Global warming has transformed the Earth, and it's about to get even hotter. The Arctic Ice Cap has all but melted, and the international community is racing desperately to claim the massive amounts of oil beneath the newly accessible ocean. Enter the Gaia Corporation. Its two founders have come up with a plan to roll back global warming. Thousands of tiny mirrors floating in the air can create a giant sunshade, capable of redirecting heat and cooling the earth's surface. They plan to terraform Earth to save it from itself-but in doing so, they have created a superweapon the likes of which the world has never seen. Anika Duncan is an airship pilot for the underfunded United Nations Polar Guard. She's intent on capturing a smuggled nuclear weapon that has made it into the Polar Circle and bringing the smugglers to justice. Anika finds herself caught up in a plot by a cabal of military agencies and corporations who want Gaia Corporation stopped. But when Gaia Corp loses control of their superweapon, it will be Anika who has to decide the future of the world. The nuclear weapon she has risked her life to find is the only thing that can stop the floating sunshade after it falls into the wrong hands.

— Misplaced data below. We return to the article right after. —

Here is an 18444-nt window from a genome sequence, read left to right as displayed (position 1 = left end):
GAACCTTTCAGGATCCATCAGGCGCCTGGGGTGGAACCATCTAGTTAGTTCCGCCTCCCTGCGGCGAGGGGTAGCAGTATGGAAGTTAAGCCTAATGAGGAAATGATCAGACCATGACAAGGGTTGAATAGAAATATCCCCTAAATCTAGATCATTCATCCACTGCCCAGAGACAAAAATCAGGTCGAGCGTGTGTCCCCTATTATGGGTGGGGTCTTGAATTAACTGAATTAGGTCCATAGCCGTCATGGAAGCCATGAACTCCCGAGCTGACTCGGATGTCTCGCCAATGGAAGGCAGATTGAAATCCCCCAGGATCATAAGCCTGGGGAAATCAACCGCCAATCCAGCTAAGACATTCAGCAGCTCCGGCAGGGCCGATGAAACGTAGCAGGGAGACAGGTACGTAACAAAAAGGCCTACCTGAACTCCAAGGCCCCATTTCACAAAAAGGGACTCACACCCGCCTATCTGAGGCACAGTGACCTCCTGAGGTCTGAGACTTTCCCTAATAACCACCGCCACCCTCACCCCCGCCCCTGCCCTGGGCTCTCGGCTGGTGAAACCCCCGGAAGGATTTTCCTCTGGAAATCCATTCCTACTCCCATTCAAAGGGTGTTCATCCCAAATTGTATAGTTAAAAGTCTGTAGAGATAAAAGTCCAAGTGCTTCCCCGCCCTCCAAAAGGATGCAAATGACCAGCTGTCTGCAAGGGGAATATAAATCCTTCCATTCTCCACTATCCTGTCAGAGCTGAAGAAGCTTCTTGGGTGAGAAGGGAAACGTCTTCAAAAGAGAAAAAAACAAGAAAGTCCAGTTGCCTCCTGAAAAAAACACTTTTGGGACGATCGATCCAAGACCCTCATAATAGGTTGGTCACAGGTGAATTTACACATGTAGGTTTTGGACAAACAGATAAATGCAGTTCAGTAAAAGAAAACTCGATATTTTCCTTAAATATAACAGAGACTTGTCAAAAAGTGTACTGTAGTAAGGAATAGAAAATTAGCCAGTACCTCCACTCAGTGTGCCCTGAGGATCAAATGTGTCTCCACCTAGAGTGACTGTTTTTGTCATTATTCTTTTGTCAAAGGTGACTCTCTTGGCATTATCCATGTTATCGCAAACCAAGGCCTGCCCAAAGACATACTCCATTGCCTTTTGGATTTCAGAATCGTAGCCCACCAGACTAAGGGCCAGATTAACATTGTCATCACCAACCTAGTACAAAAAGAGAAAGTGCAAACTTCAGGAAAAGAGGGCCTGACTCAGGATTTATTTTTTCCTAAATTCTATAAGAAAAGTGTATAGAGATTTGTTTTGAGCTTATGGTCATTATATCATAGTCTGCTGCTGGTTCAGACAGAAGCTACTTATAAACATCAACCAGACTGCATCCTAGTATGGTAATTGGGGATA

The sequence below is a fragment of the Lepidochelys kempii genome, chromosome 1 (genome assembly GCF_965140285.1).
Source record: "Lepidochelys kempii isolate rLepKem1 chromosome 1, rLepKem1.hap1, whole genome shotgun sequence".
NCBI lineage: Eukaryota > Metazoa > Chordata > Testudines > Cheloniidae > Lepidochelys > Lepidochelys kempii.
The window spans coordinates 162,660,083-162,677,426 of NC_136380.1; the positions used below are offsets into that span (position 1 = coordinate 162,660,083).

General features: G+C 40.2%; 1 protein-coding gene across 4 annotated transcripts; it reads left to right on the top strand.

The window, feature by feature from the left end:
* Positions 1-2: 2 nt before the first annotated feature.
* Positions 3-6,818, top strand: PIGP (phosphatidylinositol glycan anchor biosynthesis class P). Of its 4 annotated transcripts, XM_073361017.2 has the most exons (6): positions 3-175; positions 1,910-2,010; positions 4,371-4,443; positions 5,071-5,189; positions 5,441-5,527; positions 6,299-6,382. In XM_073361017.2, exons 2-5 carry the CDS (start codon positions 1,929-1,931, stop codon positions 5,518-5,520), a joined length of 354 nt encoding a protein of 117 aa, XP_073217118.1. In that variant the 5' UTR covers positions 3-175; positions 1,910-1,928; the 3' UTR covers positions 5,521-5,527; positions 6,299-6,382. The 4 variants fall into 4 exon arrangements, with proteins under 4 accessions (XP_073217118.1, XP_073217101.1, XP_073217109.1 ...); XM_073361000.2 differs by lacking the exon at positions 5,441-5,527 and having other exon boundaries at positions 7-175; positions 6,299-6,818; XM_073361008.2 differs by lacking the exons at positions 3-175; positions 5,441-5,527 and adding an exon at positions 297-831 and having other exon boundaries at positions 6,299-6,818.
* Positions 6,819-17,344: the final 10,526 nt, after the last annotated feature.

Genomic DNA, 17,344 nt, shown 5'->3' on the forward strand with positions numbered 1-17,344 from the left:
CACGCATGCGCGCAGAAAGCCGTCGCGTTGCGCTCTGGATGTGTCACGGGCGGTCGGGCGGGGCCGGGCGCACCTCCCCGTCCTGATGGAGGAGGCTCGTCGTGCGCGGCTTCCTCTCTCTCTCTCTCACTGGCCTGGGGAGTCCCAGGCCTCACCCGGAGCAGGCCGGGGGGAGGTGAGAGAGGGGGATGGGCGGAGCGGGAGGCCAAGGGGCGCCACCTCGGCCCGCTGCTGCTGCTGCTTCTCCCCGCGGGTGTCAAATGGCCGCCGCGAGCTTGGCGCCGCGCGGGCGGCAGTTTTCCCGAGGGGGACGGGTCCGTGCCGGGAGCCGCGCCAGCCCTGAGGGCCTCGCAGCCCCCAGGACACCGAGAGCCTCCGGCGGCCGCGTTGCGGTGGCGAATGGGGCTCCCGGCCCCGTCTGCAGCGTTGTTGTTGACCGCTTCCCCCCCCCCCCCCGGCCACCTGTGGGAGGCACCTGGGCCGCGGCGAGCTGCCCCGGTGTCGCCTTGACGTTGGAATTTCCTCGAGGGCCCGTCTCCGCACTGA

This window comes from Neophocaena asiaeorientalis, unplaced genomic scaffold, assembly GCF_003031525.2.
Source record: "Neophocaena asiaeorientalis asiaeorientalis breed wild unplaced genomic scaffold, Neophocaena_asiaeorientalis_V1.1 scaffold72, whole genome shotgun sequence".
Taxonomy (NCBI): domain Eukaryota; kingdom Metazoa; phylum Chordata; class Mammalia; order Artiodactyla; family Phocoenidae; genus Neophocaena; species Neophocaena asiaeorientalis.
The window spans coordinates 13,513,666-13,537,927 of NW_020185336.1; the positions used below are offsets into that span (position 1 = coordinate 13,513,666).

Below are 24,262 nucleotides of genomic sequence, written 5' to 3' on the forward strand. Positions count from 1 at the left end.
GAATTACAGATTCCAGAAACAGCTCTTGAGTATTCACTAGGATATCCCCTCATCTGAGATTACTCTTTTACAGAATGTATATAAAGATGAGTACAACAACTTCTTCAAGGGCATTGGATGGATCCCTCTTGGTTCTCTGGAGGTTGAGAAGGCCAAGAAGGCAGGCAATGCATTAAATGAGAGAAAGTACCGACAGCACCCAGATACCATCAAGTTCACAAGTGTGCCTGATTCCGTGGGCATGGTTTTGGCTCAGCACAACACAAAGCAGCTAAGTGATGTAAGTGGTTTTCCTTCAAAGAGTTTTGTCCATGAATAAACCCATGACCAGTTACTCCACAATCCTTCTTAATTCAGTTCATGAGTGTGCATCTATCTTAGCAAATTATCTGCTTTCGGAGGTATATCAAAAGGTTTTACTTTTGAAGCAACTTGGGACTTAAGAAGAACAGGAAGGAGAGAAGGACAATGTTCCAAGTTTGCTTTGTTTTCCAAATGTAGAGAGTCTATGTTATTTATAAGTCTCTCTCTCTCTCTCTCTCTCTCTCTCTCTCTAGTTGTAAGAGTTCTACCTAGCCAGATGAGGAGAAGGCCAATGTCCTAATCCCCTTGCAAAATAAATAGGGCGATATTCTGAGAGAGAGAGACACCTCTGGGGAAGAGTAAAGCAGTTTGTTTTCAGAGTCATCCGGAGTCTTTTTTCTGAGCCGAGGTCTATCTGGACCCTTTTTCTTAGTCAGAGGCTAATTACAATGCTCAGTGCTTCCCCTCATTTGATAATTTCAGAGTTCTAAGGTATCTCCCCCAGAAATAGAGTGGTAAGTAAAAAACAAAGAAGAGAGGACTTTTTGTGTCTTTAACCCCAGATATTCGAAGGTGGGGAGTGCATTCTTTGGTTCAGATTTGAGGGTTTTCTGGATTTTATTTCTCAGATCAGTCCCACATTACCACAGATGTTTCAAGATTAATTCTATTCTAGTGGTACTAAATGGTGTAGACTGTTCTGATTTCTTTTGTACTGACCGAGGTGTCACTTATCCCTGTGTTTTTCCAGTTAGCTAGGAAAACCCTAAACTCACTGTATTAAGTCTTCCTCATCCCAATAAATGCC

©2012 Tobias S. Buckell (P)2012 Audible, Inc.
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"Plausible & interesting first 1/3; then falters"
The premise and the setting were fascinating: UN Polar Guard airships over the now ice free areas above Canada. And the idea that there would still be smuggling and intrigue -of course, and with energy at the heart. But then both the technology and the plot went pretty far away from plausibility AND the characters felt like they were just speaking their lines. Couldn't finish it and didn't care too much how it ended. I DID like that the heroine is a Nigerian lesbian.
"Near/medium future climate change winners/losers"
Thrillers aren't generally my bag, though I found a lot more to like, sf-wise, in Arctic Rising than in Neal Stephenson's ???Reamde???, another "sf/thriller" hybrid of recent memory. (This isn't a fault necessarily of ???Reamde???, it is after all set in a future as near as next year.) For ???Arctic Rising???, I very much enjoyed Smith's narration, my first experience with her as a narrator. She handled African and Afro-Caribbean accents well enough, along with a clear mainline narration, though her Russian accents left a little more to the imagination. Story-wise, an interesting and sophisticated near/medium future of a climate change with winners and losers is marred only a little by the incredulous parade of near-deaths and escapes which drive Anika to and fro. 3.5 to 4 stars, somewhere in there.
"Fiction concept was well thought out."
Buckell's story line holds your interest. The narration was not quite up to par. I would consider both author and narrator again.